Parents often struggle with the question of whether or not to tell their child that s/he has Asperger's Syndrome. A child with Asperger's Syndrome will recognize early on that s/he is different from other children.
Because of their social difficulties, children with Asperger's may be subject to ridicule, teasing, and exclusion. Per Tony Attwood, kids can deal with the knowledge of their differences, as well as how they are treated by peers, in two different ways: either through internalizing their reactions, or through externalizing behaviors.
Kids who internalize their feelings may develop, as young as six years of age, a reactive depression. Or, we may find that kids will also develop an escape into their imagination. In their fantasy world, they develop imaginary friends, and they are socially and academically competent in this world. This escape can be a helpful coping mechanism, but can result in being excluded as socially immature during middle and high school years.
An alternative to internalizing negative thoughts and feelings is to externalize them. These kids may over-compensate by denying any problems, and developing a sense of anger and arrogance toward others. Unfortunately, over time, this can lead to physically striking out at others, to get even for being socially embarrasesed.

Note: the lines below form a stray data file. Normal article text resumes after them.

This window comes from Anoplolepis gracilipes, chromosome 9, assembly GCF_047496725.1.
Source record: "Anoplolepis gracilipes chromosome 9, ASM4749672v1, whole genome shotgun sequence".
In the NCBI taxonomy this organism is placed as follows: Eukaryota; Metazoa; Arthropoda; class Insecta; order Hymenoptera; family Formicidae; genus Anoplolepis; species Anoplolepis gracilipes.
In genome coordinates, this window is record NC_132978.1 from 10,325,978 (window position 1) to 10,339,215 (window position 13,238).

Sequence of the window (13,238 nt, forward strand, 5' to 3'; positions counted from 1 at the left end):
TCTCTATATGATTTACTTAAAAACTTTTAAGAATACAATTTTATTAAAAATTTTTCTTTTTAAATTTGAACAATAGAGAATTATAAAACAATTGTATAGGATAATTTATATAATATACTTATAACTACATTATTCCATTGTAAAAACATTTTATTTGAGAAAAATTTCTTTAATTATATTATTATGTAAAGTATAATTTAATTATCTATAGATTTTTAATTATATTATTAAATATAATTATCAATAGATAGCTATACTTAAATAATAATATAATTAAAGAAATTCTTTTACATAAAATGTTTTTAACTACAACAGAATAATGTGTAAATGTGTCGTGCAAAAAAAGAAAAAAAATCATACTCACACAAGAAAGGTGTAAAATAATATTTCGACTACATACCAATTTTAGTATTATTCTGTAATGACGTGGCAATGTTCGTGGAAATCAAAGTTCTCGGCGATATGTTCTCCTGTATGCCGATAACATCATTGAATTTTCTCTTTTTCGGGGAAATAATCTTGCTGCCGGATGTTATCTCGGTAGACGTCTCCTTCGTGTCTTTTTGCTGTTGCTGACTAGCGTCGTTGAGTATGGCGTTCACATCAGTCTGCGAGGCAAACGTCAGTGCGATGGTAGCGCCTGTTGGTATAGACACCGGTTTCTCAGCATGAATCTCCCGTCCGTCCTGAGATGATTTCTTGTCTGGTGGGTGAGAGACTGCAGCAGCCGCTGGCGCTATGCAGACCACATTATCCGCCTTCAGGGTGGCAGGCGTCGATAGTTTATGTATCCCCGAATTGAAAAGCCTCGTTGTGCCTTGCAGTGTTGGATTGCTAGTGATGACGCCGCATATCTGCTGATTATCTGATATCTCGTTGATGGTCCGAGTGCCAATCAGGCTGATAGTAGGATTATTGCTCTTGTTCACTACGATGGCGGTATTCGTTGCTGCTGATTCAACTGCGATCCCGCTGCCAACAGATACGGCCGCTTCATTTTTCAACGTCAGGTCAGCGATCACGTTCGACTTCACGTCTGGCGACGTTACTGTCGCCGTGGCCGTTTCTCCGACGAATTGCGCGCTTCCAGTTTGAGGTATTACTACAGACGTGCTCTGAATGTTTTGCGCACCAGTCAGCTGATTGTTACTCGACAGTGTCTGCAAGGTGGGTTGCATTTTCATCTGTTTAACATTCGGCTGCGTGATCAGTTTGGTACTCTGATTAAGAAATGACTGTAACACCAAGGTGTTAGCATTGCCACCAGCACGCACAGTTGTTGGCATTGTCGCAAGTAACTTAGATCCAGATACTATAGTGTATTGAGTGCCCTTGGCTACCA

Finally, a lot of kids will try to observe and imitate the characteristics of socially successful peers. Unfortunately, some kids may end up imitating children or peers, especially in middle or high school, who tend to get into trouble.
The good news is that, as you educate yourself as a parent, you will be able to actively be present while observing your child at play in a variety of social situations. Be sure to comment positively on the things they are doing well in social interactions. This can give them a sort of map in terms of figuring out what is and what is not acceptable.